There is a pressing need for new treatments to address cognitive impairment in Parkinson’s disease, yet there is no consensus on how to best evaluate their effectiveness. Treatment trials to date mainly use cognitive testing but improvement on such tests has questionable clinical or practical benefits. Functional assessments, which evaluate the ability to perform activities of daily living, may prove more useful for this purpose to ensure that treatments lead to meaningful day-to-day improvements for patients. A performance-based assessment, where patients are observed performing activities of daily living through role playing, may provide objective data that could assist in the validation of other scales.
Through this study, we seek to validate the UCSD Performance-Based Skills Assessment (UPSA), which objectively assesses cognitively-demanding activities of daily living in Parkinson’s disease by assessing its psychometric properties, its correlation with other validated measures of function and its ability to detect degrees of cognitive impairment.
We will enroll 90 participants with Parkinson’s disease with a range of cognitive abilities, including normal cognition, mild cognitive impairment and dementia. Participants will perform the UPSA, as well as a battery of neuropsychological testing, questionnaire-based functional assessments, mood scales and motor examinations. We will evaluate how performance on the UPSA correlates with alternative methods of assessing cognition and functionality, as well as determine if motor symptoms contribute to impaired performance on these assessments. We will also determine if the UPSA may be useful for diagnosis of Parkinson’s disease dementia, as impairment in activities of daily living due to cognitive difficulties is required for this diagnosis.
Impact on Diagnosis/Treatment of Parkinson’s Disease:
By validating the USPA, we hope to provide a new tool to evaluate functional ability related to cognition in Parkinson’s disease, with a focus on the patient’s abilities and day-to-day activities, so that any future treatments could ensure meaningful changes for people living with this disease.
Next Steps for Development:
Future projects would involve using the UPSA as an outcome measure for a treatment trial evaluating functional task simulation exercises. Functional task simulation exercises, or “enriched exercise,” simultaneously provide mental stimulation and physical exercise, and may also lead to improvements in cognitive functional abilities, as well as slow or prevent cognitive decline.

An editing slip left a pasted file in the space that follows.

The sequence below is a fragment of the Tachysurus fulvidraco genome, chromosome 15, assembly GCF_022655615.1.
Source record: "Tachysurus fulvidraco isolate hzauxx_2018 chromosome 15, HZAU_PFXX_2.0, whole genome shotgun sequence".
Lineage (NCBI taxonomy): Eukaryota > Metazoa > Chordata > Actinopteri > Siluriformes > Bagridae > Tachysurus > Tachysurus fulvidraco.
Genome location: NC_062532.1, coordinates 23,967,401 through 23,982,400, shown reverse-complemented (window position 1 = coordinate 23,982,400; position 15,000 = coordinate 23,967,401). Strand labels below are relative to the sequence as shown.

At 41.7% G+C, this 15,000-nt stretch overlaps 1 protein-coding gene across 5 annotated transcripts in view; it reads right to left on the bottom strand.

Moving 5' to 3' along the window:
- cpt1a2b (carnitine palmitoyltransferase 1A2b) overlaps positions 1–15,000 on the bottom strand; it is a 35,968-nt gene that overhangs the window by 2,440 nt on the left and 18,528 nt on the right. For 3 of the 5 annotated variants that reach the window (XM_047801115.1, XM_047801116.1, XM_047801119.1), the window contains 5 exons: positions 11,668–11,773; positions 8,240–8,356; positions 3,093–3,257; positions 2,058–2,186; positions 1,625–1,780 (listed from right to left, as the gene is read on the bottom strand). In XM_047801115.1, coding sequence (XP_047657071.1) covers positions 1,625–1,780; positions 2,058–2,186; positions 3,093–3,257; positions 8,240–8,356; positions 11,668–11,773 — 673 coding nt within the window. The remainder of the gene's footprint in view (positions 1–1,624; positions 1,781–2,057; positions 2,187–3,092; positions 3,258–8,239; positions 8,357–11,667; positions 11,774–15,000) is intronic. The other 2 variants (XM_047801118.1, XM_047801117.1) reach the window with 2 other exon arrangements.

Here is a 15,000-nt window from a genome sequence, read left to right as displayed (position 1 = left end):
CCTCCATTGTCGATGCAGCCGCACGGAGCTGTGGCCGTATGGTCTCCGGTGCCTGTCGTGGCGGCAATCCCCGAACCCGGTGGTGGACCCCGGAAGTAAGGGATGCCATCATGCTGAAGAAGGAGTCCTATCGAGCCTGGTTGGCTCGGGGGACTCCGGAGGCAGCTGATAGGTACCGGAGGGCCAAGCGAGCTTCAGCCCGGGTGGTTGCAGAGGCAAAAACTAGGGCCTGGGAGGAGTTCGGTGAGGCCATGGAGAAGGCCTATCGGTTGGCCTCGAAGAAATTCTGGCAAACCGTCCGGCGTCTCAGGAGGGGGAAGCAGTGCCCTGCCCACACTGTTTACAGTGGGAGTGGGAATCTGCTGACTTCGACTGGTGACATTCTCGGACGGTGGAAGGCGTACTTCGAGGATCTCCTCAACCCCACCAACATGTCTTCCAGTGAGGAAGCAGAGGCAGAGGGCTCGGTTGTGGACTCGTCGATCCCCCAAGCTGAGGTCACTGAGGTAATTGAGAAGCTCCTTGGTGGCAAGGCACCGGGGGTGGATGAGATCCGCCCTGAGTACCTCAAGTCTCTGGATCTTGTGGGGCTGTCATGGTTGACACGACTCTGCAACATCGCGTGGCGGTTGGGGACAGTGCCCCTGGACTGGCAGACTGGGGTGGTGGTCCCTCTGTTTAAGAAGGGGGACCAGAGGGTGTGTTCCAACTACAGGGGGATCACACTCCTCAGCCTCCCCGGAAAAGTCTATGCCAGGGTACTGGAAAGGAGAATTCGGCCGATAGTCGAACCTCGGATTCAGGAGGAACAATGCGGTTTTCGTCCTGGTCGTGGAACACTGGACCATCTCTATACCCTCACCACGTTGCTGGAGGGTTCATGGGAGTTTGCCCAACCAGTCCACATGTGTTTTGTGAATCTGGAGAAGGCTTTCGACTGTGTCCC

We evaluated the University of California, San Diego Performance-Based Skills Assessment (UPSA), which involves performing day-to-day activities, such as interpreting a utility bill or making a shopping list, in front of a trained observer through role-playing tasks. 100 people with Parkinson's disease (PD) completed the UPSA, as well as several other cognitive tests, mood and quality-of-life questionnaires and a motor examination with a neurologist. Of these 100 people, 56 had no cognitive impairment, 19 had mild cognitive impairment and 25 had dementia. People at different stages of PD were able to complete the UPSA. People with dementia performed significantly worse on the UPSA than those without dementia. The accuracy of UPSA in detecting dementia in people with Parkinson's was 91%. A relationship between thinking and memory tests and the UPSA score was stronger than that between motor tests and the UPSA score. We also found a strong relationship between individual performance on the UPSA and self-reported abilities measured by two questionnaires specific to Parkinson's disease: the Penn Daily Assessment Questionnaire and the Parkinson' Disease-Cognitive Functional Rating Scale. This means that we will be able to use the more easily administered questionnaires in a clinical setting -- a doctor's office -- and be able to trust the results. The next steps in this research will be to evaluate whether performance on the UPSA can predict future diagnosis of dementia, as this type of test might detect subtle cognitive and memory changes better than traditional paper-and-pencil testing.
Presentations & Publications
An abstract presenting initial analysis of this data was presented at the International Congress of Parkinson's Disease and Movement Disorders in Vancouver, British Columbia in June 2017. It was also presented to the University of Colorado Movement Disorders Center at the Annual Research Retreat in August 2017. A paper describing final analysis is being prepared for submission in the next several months, and secondary analysis on the types of errors that were made by people with Parkinson's disease on the UPSA will be performed as well.